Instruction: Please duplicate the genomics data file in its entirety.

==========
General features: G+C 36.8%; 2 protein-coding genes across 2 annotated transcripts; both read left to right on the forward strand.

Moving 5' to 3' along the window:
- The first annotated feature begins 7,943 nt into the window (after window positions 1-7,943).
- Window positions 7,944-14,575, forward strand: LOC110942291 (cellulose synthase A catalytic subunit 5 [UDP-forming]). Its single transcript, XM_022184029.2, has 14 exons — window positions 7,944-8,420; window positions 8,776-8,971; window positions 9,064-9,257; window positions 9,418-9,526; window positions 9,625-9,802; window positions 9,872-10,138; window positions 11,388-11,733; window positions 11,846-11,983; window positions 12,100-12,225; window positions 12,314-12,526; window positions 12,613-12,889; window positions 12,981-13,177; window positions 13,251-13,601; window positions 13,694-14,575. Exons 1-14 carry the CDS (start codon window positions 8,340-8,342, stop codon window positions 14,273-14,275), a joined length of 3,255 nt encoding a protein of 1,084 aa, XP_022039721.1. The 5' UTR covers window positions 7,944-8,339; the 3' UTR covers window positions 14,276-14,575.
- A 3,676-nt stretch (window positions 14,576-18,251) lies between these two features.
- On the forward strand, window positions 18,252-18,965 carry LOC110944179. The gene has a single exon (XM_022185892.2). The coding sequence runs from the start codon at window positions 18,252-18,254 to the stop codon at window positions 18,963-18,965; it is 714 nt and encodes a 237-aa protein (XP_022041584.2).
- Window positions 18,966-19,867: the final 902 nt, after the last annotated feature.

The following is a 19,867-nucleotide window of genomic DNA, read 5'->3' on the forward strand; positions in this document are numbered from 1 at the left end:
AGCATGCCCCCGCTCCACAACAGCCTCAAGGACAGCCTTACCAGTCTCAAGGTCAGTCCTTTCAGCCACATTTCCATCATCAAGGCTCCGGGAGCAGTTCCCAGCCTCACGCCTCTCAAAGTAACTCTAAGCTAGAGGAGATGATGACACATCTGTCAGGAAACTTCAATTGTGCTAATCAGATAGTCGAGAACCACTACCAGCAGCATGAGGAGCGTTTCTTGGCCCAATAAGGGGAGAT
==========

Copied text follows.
General features: G+C 36.8%; 2 protein-coding genes across 2 annotated transcripts; both read left to right on the forward strand.

Moving 5' to 3' along the window:
- The first annotated feature begins 7,943 nt into the window (after window positions 1-7,943).
- Window positions 7,944-14,575, forward strand: LOC110942291 (cellulose synthase A catalytic subunit 5 [UDP-forming]). Its single transcript, XM_022184029.2, has 14 exons — window positions 7,944-8,420; window positions 8,776-8,971; window positions 9,064-9,257; window positions 9,418-9,526; window positions 9,625-9,802; window positions 9,872-10,138; window positions 11,388-11,733; window positions 11,846-11,983; window positions 12,100-12,225; window positions 12,314-12,526; window positions 12,613-12,889; window positions 12,981-13,177; window positions 13,251-13,601; window positions 13,694-14,575. Exons 1-14 carry the CDS (start codon window positions 8,340-8,342, stop codon window positions 14,273-14,275), a joined length of 3,255 nt encoding a protein of 1,084 aa, XP_022039721.1. The 5' UTR covers window positions 7,944-8,339; the 3' UTR covers window positions 14,276-14,575.
- A 3,676-nt stretch (window positions 14,576-18,251) lies between these two features.
- On the forward strand, window positions 18,252-18,965 carry LOC110944179. The gene has a single exon (XM_022185892.2). The coding sequence runs from the start codon at window positions 18,252-18,254 to the stop codon at window positions 18,963-18,965; it is 714 nt and encodes a 237-aa protein (XP_022041584.2).
- Window positions 18,966-19,867: the final 902 nt, after the last annotated feature.

The following is a 19,867-nucleotide window of genomic DNA, read 5'->3' on the forward strand; positions in this document are numbered from 1 at the left end:
AGCATGCCCCCGCTCCACAACAGCCTCAAGGACAGCCTTACCAGTCTCAAGGTCAGTCCTTTCAGCCACATTTCCATCATCAAGGCTCCGGGAGCAGTTCCCAGCCTCACGCCTCTCAAAGTAACTCTAAGCTAGAGGAGATGATGACACATCTGTCAGGAAACTTCAATTGTGCTAATCAGATAGTCGAGAACCACTACCAGCAGCATGAGGAGCGTTTCTTGGCCCAATAAGGGGAGAT